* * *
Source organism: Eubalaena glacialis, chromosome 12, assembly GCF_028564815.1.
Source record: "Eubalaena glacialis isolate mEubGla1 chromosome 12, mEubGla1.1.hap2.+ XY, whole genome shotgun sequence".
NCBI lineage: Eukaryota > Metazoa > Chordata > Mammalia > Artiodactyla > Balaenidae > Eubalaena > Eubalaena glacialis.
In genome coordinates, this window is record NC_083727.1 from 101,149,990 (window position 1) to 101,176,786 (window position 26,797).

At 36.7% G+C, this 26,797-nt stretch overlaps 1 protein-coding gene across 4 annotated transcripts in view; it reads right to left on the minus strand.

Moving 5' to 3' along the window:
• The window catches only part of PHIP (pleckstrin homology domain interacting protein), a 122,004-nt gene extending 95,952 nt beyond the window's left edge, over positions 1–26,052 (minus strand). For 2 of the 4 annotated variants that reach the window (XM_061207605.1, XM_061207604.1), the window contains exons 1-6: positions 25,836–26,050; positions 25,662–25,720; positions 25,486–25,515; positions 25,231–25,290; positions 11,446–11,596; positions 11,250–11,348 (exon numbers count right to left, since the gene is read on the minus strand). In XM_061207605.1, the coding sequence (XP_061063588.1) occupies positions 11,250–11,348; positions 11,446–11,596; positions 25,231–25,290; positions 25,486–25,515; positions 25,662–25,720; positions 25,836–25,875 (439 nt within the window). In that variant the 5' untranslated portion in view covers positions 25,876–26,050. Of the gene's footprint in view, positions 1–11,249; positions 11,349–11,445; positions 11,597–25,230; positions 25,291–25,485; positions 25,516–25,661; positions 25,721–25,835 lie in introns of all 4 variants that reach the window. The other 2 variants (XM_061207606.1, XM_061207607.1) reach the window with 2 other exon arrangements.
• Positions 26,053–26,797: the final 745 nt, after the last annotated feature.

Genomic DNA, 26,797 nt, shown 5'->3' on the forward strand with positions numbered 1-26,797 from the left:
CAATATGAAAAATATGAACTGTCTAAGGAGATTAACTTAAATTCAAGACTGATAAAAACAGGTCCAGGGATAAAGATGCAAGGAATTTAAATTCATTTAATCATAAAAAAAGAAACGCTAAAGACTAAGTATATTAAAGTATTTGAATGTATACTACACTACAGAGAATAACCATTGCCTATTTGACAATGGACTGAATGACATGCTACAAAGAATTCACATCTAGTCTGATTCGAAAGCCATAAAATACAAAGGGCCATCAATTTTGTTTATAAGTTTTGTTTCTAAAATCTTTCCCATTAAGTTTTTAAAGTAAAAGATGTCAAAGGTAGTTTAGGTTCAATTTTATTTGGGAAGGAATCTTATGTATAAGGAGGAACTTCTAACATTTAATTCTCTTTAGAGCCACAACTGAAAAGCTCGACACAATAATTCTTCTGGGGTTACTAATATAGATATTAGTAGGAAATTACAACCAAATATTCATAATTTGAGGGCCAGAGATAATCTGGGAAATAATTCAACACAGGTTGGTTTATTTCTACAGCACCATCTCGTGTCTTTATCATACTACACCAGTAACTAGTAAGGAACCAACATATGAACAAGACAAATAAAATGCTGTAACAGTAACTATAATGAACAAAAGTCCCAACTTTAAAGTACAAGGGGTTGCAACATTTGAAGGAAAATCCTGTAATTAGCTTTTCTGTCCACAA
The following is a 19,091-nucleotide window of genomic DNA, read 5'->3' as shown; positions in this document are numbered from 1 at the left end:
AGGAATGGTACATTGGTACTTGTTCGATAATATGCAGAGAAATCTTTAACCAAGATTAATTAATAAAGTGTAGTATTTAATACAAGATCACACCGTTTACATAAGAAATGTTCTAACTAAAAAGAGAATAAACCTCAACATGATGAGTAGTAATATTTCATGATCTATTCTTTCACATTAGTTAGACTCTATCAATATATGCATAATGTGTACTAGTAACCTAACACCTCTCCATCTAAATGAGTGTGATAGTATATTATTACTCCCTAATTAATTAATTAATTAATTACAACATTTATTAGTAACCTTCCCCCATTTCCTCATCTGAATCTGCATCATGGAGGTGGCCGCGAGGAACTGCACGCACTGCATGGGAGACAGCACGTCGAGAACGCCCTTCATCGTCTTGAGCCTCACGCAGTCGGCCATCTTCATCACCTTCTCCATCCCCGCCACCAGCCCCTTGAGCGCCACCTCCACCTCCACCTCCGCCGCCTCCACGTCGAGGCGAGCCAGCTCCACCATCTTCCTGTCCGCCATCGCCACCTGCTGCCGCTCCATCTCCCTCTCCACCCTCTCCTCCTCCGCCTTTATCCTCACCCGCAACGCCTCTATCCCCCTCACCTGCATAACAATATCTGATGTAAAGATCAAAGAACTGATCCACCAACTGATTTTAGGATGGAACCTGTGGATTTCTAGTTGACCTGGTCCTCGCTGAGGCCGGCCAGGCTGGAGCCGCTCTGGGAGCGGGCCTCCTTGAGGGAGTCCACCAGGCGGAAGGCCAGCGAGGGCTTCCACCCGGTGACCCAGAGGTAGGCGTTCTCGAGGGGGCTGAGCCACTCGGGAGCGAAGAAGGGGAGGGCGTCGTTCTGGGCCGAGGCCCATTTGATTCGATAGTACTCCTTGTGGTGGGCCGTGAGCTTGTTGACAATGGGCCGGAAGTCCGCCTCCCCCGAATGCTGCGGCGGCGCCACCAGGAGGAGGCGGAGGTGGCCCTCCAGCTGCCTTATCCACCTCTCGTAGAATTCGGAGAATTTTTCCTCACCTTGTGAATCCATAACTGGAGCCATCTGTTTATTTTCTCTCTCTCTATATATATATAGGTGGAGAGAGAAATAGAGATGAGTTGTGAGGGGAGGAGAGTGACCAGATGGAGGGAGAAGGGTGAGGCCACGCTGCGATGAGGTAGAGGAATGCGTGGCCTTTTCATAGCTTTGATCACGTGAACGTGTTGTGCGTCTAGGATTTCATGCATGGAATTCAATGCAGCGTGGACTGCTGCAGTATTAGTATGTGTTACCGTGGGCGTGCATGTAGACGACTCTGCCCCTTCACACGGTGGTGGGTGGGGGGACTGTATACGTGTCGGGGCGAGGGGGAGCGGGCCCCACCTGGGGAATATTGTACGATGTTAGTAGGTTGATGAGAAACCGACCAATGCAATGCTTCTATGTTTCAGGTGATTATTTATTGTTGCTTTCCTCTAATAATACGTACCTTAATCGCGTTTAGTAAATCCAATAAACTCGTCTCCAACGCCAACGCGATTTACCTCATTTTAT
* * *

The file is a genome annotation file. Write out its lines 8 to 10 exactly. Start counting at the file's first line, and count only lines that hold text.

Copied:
• Positions 26,053–26,797: the final 745 nt, after the last annotated feature.

Genomic DNA, 26,797 nt, shown 5'->3' on the forward strand with positions numbered 1-26,797 from the left:
CAATATGAAAAATATGAACTGTCTAAGGAGATTAACTTAAATTCAAGACTGATAAAAACAGGTCCAGGGATAAAGATGCAAGGAATTTAAATTCATTTAATCATAAAAAAAGAAACGCTAAAGACTAAGTATATTAAAGTATTTGAATGTATACTACACTACAGAGAATAACCATTGCCTATTTGACAATGGACTGAATGACATGCTACAAAGAATTCACATCTAGTCTGATTCGAAAGCCATAAAATACAAAGGGCCATCAATTTTGTTTATAAGTTTTGTTTCTAAAATCTTTCCCATTAAGTTTTTAAAGTAAAAGATGTCAAAGGTAGTTTAGGTTCAATTTTATTTGGGAAGGAATCTTATGTATAAGGAGGAACTTCTAACATTTAATTCTCTTTAGAGCCACAACTGAAAAGCTCGACACAATAATTCTTCTGGGGTTACTAATATAGATATTAGTAGGAAATTACAACCAAATATTCATAATTTGAGGGCCAGAGATAATCTGGGAAATAATTCAACACAGGTTGGTTTATTTCTACAGCACCATCTCGTGTCTTTATCATACTACACCAGTAACTAGTAAGGAACCAACATATGAACAAGACAAATAAAATGCTGTAACAGTAACTATAATGAACAAAAGTCCCAACTTTAAAGTACAAGGGGTTGCAACATTTGAAGGAAAATCCTGTAATTAGCTTTTCTGTCCACAA